It costs too much to do business with some people.
Who are your “some people?”
How much time do they steal from your enjoyable customers? How much energy do you give them? How much attention that can be more profitably invested in your ideal customers relationships?
You’re throwing good time, energy, attention and therefore money after bad.
So why are you doing business with “some people?”
Select one of them. Just one. The most obnoxious of the bunch.
Here are 3 Ways to Get More Ideal Customers:
A marketing plan may not be at the top of every new business owner’s to-do list, but it should be. While a business plan helps map the direction for your company, a marketing plan helps your company understand how to get there by detailing important steps on the road to creating customer relationships.
“The single most important thing for a small business to include in its marketing plan is a very clear understanding of its customers and its competitors,” said Robert Thomas, professor of marketing at the McDonough School of Business at Georgetown University.
Though a marketing plan can be formal or informal, at a minimum it describes who your customers are, where they get information, and how you are going to reach them. Thomas said the development of a marketing plan requires four specific tasks:
While good business ideas are a dime a dozen, great ones are as common as a 1965 silver dime.
Just a fraction of new businesses last more than two years. So what makes a successful venture? From uniqueness to the ease of scaling the concept up or down, entrepreneurs say a number of things should be considered when trying to establish whether an idea is just good or really great. Here are 10 factors to contemplate:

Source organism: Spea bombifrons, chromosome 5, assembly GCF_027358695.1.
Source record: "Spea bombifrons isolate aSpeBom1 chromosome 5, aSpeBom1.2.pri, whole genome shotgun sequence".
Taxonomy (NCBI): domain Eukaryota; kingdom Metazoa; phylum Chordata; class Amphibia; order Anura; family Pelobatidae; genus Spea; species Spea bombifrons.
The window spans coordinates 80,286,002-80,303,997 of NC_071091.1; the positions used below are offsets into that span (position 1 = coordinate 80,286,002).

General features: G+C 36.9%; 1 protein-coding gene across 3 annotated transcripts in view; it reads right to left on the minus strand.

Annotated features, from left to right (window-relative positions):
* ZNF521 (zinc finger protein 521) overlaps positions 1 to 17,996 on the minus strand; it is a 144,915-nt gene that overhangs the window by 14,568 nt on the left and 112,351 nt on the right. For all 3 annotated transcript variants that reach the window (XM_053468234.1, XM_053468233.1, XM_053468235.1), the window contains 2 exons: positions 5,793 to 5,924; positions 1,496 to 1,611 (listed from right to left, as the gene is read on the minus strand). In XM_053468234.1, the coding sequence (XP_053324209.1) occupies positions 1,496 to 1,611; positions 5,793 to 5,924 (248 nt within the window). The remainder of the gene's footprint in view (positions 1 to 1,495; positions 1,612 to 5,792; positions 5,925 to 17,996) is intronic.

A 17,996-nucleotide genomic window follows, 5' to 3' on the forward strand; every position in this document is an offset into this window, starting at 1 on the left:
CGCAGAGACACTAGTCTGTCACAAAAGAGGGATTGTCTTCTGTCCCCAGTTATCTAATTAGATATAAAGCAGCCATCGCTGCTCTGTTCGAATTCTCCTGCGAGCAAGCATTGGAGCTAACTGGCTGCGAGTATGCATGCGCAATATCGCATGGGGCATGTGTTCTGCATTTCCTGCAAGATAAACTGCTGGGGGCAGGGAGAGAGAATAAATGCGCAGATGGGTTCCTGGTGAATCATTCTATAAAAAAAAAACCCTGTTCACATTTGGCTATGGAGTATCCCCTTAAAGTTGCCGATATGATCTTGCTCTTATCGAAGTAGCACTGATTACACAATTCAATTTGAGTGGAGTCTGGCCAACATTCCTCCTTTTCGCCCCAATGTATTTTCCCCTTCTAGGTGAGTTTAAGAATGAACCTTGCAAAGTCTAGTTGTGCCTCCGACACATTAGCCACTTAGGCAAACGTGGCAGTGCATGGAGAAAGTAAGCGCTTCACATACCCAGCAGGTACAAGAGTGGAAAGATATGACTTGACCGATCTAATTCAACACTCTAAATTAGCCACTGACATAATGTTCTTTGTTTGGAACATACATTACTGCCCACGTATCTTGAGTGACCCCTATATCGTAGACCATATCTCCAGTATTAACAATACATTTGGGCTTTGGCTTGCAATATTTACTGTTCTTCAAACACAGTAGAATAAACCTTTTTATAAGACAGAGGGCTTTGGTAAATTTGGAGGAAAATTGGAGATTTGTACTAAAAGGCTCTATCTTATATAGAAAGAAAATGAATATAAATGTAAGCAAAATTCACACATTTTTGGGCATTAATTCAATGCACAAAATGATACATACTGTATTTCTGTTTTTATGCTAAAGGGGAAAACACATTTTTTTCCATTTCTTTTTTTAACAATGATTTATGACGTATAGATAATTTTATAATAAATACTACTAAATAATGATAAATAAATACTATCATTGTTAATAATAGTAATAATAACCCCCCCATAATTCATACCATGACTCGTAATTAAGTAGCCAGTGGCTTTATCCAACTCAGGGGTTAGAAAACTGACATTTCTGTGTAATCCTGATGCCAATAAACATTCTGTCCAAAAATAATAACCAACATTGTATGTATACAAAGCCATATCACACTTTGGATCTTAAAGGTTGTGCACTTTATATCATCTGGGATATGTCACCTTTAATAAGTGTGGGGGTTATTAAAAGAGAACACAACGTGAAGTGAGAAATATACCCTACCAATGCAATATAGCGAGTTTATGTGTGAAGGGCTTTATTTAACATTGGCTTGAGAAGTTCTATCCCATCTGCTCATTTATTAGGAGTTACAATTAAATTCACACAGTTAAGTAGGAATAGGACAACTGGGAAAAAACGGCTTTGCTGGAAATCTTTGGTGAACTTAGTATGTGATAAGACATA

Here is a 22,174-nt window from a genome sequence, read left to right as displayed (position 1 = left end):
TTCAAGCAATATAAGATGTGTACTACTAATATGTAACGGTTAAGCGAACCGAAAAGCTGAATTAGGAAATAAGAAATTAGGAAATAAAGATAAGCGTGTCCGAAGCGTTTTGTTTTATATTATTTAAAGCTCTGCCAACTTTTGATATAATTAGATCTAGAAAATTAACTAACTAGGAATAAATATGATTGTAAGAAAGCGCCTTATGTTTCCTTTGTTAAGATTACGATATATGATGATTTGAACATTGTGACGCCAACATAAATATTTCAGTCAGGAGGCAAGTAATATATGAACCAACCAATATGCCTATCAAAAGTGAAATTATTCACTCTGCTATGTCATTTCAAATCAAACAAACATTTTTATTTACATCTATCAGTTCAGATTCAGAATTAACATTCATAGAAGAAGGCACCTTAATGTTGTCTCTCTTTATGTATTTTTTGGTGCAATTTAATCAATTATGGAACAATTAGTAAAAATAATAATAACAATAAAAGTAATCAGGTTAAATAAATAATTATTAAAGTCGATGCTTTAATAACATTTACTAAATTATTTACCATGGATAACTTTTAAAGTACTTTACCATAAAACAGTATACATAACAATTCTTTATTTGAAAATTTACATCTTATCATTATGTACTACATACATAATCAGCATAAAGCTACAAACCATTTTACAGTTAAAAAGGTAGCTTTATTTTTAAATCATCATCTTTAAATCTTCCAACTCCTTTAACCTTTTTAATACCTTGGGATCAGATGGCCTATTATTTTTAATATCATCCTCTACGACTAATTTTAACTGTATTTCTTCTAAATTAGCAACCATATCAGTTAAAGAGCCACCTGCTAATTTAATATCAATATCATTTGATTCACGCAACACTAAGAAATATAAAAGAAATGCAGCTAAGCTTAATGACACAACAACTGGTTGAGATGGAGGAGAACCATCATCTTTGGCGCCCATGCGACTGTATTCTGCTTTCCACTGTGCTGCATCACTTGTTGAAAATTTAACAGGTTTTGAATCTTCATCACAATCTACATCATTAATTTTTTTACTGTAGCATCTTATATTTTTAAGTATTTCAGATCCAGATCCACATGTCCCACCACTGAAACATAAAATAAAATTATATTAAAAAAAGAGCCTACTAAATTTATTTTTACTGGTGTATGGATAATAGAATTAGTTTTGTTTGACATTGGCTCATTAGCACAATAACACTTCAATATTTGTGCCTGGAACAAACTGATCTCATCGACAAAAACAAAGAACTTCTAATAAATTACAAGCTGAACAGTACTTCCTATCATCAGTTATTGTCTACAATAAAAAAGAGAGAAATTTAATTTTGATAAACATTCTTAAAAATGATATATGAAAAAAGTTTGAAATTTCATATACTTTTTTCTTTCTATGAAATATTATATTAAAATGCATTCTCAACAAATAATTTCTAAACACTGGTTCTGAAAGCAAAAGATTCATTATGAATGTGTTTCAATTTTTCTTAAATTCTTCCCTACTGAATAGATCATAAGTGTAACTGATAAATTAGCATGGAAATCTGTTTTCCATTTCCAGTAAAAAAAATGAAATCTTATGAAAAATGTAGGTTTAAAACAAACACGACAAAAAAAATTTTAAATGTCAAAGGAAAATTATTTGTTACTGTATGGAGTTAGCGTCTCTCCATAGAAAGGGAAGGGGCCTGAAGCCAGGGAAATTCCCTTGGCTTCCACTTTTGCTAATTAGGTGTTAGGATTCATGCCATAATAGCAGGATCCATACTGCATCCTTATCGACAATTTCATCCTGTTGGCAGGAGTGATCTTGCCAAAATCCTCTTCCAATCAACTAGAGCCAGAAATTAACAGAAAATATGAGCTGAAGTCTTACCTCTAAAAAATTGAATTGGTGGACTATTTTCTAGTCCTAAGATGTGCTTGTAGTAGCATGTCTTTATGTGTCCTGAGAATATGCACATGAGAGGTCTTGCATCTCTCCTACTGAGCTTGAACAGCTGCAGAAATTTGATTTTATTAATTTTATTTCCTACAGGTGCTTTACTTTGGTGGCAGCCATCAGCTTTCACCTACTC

Don’t be afraid to take action if a customer is holding you back. Here’s an argument for why you should cut ties with problem customers, and what you can do to keep the ones who are loyal.
As a business owner, you naturally love your customers – that is, all of them except that one bad apple who seems to be leading a grand mission to take you down. You plan and stress and lose sleep over the bad apple’s demands, and you even consider changing your policies for them. But here’s the truth: you should quit that relationship while you’re ahead.
“The customer is always right!” is a common expression you’ve heard many times over, and most often, it serves as a great mantra for conducting daily business operations. However, as Noah Fleming writes in Evergreen, all customers aren’t always right all the time. At some point, it becomes your responsibility to cut ties with the customer who is bringing you down.
You might think dogs are an unlikely source of inspiration for your customers, but you’d be surprised how similar they can be. I don’t mean to denigrate your customers! Quite the contrary. I think if customers were more like dogs in the following four ways, we’d all have more business than we could handle.
What’s the first quality you think of when it comes to dogs? Loyalty! They’re there with wagging tails, whether we feed them, walk them, or ignore them. And when we treat them well? That loyalty skyrockets.
You already know that having loyal customers is great for business. It’s easier—and cheaper—to get past customers to come back than to find new ones. So consider ways you can build loyalty with your customer base.